This article is an open-access article which was selected by an in-house editor and fully peer-reviewed by external reviewers. It is distributed in accordance with the Creative Commons Attribution Non Commercial (CC BY-NC 4.0) license, which permits others to distribute, remix, adapt, build upon this work non-commercially, and license their derivative works on different terms, provided the original work is properly cited and the use is non-commercial. See: http://creativecommons.org/licenses/by-nc/4.0/
Author contributions: Choden T and Mandaliya R wrote the manuscript; Charabaty A and Mattar MC provided input on designing the outline and coordinated the writing of the paper.
Conflict-of-interest statement: There is no conflict of interest associated with any of the senior author or other coauthors contributed their efforts in this manuscript.
Open-Access: This article is an open-access article which was selected by an in-house editor and fully peer-reviewed by external reviewers. It is distributed in accordance with the Creative Commons Attribution Non Commercial (CC BY-NC 4.0) license, which permits others to distribute, remix, adapt, build upon this work non-commercially, and license their derivative works on different terms, provided the original work is properly cited and the use is non-commercial. See: http://creativecommons.org/licenses/by-nc/4.0/
Correspondence to: Mark C Mattar, MD, FACG, Division of Gastroenterology, MedStar Georgetown University Hospital, 3800 Reservoir Rd NW, Washington, DC 20007, United States. email@example.com
Telephone: +1-202-4441039 Fax: +1-877-3031462
Received: July 29, 2017 Peer-review started: July 30, 2017 First decision: September 6, 2017 Revised: October 13, 2017 Accepted: October 30, 2017 Article in press: October 30, 2017 Published online: February 6, 2018
Inflammatory bowel disease has a high prevalence in women of childbearing age and can have a significant impact on pregnancy, from conceiving to carrying the pregnancy. Active disease during pregnancy is known to have negative effects on pregnancy outcomes; therefore, careful monitoring during this period is an important but challenging aspect of care and is crucial as it affects important management decisions. Recent data seems to suggest that endoscopy is a relatively safe procedure during all trimesters of pregnancy. Serum biomarkers such as C-reactive protein and fecal calprotectin are helpful non-invasive markers, but have shown conflicting results for correlation with disease activity in some initial studies. Further work is necessary to establish standard of care monitoring during pregnancy.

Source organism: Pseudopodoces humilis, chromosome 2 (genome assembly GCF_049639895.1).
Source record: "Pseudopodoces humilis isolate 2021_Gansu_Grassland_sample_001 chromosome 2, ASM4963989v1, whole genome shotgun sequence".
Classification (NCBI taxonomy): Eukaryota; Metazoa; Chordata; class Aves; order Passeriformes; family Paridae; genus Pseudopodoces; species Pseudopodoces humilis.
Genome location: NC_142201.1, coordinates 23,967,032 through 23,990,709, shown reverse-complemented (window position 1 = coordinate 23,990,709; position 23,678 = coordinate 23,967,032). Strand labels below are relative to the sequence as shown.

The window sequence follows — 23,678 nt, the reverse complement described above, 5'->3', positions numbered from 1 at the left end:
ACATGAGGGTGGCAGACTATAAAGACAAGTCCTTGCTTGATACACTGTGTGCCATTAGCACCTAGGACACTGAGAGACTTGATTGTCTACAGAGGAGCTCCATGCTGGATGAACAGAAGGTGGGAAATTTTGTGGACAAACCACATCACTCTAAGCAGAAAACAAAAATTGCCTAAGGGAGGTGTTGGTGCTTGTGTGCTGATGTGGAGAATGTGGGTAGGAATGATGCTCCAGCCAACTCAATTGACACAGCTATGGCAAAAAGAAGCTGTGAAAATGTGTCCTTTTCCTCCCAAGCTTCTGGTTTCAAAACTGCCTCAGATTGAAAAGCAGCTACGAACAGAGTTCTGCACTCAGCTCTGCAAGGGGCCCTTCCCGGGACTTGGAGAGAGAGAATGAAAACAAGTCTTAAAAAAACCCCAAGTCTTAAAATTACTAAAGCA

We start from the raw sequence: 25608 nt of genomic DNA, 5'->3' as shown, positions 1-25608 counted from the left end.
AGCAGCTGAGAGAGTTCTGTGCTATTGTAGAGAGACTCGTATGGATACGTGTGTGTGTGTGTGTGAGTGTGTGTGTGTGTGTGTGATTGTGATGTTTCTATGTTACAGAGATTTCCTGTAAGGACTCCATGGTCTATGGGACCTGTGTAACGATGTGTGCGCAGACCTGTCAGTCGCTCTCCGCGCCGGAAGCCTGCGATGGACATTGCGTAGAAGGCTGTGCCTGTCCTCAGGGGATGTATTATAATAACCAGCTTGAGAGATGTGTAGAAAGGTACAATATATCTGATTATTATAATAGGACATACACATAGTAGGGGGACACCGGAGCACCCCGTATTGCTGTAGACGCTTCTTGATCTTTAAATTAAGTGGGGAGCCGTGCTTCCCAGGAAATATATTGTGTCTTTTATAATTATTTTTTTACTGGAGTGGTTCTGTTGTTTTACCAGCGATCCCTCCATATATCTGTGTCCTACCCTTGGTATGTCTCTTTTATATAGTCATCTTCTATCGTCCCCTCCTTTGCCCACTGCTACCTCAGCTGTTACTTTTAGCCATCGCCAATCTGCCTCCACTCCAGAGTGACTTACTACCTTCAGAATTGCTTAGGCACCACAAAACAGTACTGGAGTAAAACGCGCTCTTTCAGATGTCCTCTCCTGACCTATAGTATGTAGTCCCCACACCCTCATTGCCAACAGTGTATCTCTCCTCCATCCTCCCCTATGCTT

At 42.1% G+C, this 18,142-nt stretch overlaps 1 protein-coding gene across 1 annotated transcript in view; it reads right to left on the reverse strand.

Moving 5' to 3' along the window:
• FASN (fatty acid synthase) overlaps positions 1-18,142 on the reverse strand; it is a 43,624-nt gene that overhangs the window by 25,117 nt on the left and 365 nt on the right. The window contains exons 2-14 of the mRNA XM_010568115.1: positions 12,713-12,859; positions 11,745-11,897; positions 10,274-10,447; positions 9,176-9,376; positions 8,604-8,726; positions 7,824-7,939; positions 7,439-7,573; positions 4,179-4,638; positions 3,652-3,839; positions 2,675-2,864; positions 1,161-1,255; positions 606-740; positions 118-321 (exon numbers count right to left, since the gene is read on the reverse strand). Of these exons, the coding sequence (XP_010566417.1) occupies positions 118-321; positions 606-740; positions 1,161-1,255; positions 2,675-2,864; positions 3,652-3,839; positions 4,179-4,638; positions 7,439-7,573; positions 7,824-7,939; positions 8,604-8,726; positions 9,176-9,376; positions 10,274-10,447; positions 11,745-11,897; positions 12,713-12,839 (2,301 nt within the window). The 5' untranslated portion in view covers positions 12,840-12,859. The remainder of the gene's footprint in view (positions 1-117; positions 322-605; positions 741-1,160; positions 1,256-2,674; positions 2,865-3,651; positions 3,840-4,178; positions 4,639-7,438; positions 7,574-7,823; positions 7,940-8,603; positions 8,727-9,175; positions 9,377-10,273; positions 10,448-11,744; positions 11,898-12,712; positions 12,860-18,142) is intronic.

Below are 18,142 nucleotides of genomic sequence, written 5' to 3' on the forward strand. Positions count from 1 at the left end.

Core tip: This review article fills in the gap in the paucity of literature specifically focusing on the monitoring of inflammatory bowel disease during pregnancy. New and emerging literature on the use of non-invasive biomarkers such as fecal calprotectin is discussed, but classic monitoring techniques such as endoscopy and radiographic imaging are also evaluated within the scope of pregnancy.
Citation: Choden T, Mandaliya R, Charabaty A, Mattar MC. Monitoring inflammatory bowel disease during pregnancy: Current literature and future challenges. World J Gastrointest Pharmacol Ther 2018; 9(1): 1-7
Inflammatory bowel disease (IBD) has a high prevalence in young adults and affects many women of childbearing age. Having IBD has many effects on women who are contemplating having children, ranging from conceiving to carrying the pregnancy, concerns about passing the disease onto children, fetal outcomes, and effects of pregnancy on the disease process itself.
Many women with IBD have poor knowledge about their ability to bear children or the effect that IBD will have on their pregnancy, with a tendency to overestimate the effects of IBD on fertility[1,2]. This has led to the phenomenon of voluntary childlessness, which affects up to 18% of women with IBD as compared to 6% in the general population. Women with IBD have misconceptions about a decreased rate of fertility, fear of passing on the condition onto offspring, and concerns over the effects of the disease on pregnancy outcomes. In fact, multiple studies have shown that overall rates of fertility between the general population and women with IBD in clinical remission are comparable. However, this trend excludes women who had pelvic surgical procedures, and in particular ileal pouch-anal anastomosis (IPAA) procedures for ulcerative colitis (UC), which have a relative risk of infertility of 3.91 as compared to the general population.